I don’t want to think about how much this failure of a show cost. I also don’t want to think about who is going to take the fall for green-lighting something called Extrapolations. Not that Apple TV+ can’t swing the big bucks, but it’s impossible to understand why they’d sink this kind of cash into such an aimless and ultimately weird series that targets nobody and appeals to probably even less. Despite getting Meryl Streep to voice a whale! Even after what felt like eight very long episodes of television, I’m still confused by the message here. Or even the point of the whole thing. Sure, climate change. But also corporate malfeasance? And tech. Lots of weird tech that you’d think would be more inventive in a show put out by Apple. Just another confounding item in a series full of them.
I’m trying to think of how to place this thing in the list of sci-fi-as-social-commentary media. I think — because it’s essentially an anthology — that this varies from episode to episode. At first it has some The Day After Tomorrow vibes. That’s not a compliment. And then it made me think of that Star Trek movie I saw in the theater when I was like twelve where they talked to a whale, I think? And then they downshifted into a bad imitation of Black Mirror. Which I actually enjoyed a little more, but still was still mostly bored stiff. And astonished at how bad Tobey Maguire’s acting is. And how it’s tough to have a titan of industry — and the antagonist in this whole thing — in a bizarrely boring Kit Harington character, be like 5′ 4.” Not that short means weak. But I just don’t buy the guy as a Steve Jobs / Bezos / Musk type. Anyway, there are some iffy casting choices. And a muddled premise. And some odd misses with the CGI.
I’m not going to go through plot points, but each episode is a self-contained story during the rise of climate change. It starts in 2037 and, seven episodes later, ends in 2070. Over those years, and with each subsequent story, the global temperature has risen and we see the effects in whatever country or on whatever person or people are involved in that episode. There are several characters who pop up in multiple episodes on occasion, with Harrington being the one person whose company, Alpha (an Amazon or Google-like global technology provider of everything), and who — through creepy plastic surgery and presumably some other life-sustaining tech — manages to stay in the game over the span of the thirty-three years without missing a step. I will say that this is indeed a global show. The U.S., Europe, India and probably a couple other places all feature prominently. Which feels more like Apple flexing its muscles than anything else.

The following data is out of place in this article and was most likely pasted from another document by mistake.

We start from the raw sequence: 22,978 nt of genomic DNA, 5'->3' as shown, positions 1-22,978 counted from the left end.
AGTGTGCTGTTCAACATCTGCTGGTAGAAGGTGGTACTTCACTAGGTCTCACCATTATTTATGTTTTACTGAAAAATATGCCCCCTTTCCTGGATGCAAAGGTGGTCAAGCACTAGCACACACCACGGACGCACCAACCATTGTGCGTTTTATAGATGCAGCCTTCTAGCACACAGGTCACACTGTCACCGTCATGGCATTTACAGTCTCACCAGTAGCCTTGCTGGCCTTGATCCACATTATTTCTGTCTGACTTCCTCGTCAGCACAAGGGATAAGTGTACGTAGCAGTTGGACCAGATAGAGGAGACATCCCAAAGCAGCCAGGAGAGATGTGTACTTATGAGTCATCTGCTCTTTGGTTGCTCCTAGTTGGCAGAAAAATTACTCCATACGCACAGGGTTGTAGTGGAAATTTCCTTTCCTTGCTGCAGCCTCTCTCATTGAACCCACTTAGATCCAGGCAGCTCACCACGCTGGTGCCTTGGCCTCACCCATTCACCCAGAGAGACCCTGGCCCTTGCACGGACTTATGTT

So, when you boil the show down, I think we’re meant to walk away with the idea that it’s not the corporations that are causing global warming per se, but us humans who are not willing to give up stuff to save ourselves. And that companies like Alpha are just filling demand. And if that wrecks the Earth, so be it. They aren’t responsible, we are. We don’t want to move on from our fossil-burning cars. We want to mine for bitcoins or whatever. We like being warm in the winter and cool in the summer. So I guess we’ll call consumerism the big-bad in this scenario. And as long as consumers be consumin’, companies will be selling that good stuff. We use tech to combat the tech that caused the issues to begin with. We use political means to save religion, which is supposed to save us from ourselves. We essentially live in contradiction. Which the series tries to show us over and over again, but does in a way that is too obvious. Too on the nose. It’s not preachy, so much as it’s unsurprising and tedious. And almost earnest in a hokey way. Not to mention that some of the “future” stuff just comes off as pretty ridiculous. Not all of it, but certain aspects do feel a bit like a low-rent Black Mirror rip, and other things are just culled from various Philip K. Dick or William Gibson novels. But lame. Ultimate, it’s all just kind of a drag. The characters are not terribly compelling, and the situations and dialogue feel more like a somewhat stilted stage play than they do a prestige television series. It’s kind of hard to put my finger on, but the whole endeavor has an artifice to it that is off-putting and disharmonious with what I think audiences today are looking for in their big-time entertainments.